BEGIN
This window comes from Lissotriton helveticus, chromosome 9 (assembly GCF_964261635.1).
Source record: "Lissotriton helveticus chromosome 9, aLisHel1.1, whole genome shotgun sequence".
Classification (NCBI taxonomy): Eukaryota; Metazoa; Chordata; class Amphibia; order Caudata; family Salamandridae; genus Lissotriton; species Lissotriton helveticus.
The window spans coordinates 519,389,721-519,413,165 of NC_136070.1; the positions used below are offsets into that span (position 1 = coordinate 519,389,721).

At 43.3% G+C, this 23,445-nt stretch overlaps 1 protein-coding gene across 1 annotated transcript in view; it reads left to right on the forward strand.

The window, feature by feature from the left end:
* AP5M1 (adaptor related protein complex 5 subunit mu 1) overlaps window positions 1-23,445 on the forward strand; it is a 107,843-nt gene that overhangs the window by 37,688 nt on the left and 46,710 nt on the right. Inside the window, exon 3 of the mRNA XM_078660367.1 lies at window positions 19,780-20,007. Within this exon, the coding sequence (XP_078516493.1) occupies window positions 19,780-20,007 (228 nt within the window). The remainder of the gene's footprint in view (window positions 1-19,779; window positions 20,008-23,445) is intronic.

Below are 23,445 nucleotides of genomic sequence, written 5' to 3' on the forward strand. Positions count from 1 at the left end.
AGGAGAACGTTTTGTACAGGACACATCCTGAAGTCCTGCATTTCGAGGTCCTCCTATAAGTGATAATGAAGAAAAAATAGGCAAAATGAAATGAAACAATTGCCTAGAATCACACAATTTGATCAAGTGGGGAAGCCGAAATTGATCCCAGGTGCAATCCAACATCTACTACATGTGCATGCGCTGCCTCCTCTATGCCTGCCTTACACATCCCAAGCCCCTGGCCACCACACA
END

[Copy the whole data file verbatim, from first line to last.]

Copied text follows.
This window comes from Lissotriton helveticus, chromosome 9 (assembly GCF_964261635.1).
Source record: "Lissotriton helveticus chromosome 9, aLisHel1.1, whole genome shotgun sequence".
Classification (NCBI taxonomy): Eukaryota; Metazoa; Chordata; class Amphibia; order Caudata; family Salamandridae; genus Lissotriton; species Lissotriton helveticus.
The window spans coordinates 519,389,721-519,413,165 of NC_136070.1; the positions used below are offsets into that span (position 1 = coordinate 519,389,721).

At 43.3% G+C, this 23,445-nt stretch overlaps 1 protein-coding gene across 1 annotated transcript in view; it reads left to right on the forward strand.

The window, feature by feature from the left end:
* AP5M1 (adaptor related protein complex 5 subunit mu 1) overlaps window positions 1-23,445 on the forward strand; it is a 107,843-nt gene that overhangs the window by 37,688 nt on the left and 46,710 nt on the right. Inside the window, exon 3 of the mRNA XM_078660367.1 lies at window positions 19,780-20,007. Within this exon, the coding sequence (XP_078516493.1) occupies window positions 19,780-20,007 (228 nt within the window). The remainder of the gene's footprint in view (window positions 1-19,779; window positions 20,008-23,445) is intronic.

Below are 23,445 nucleotides of genomic sequence, written 5' to 3' on the forward strand. Positions count from 1 at the left end.
AGGAGAACGTTTTGTACAGGACACATCCTGAAGTCCTGCATTTCGAGGTCCTCCTATAAGTGATAATGAAGAAAAAATAGGCAAAATGAAATGAAACAATTGCCTAGAATCACACAATTTGATCAAGTGGGGAAGCCGAAATTGATCCCAGGTGCAATCCAACATCTACTACATGTGCATGCGCTGCCTCCTCTATGCCTGCCTTACACATCCCAAGCCCCTGGCCACCACACA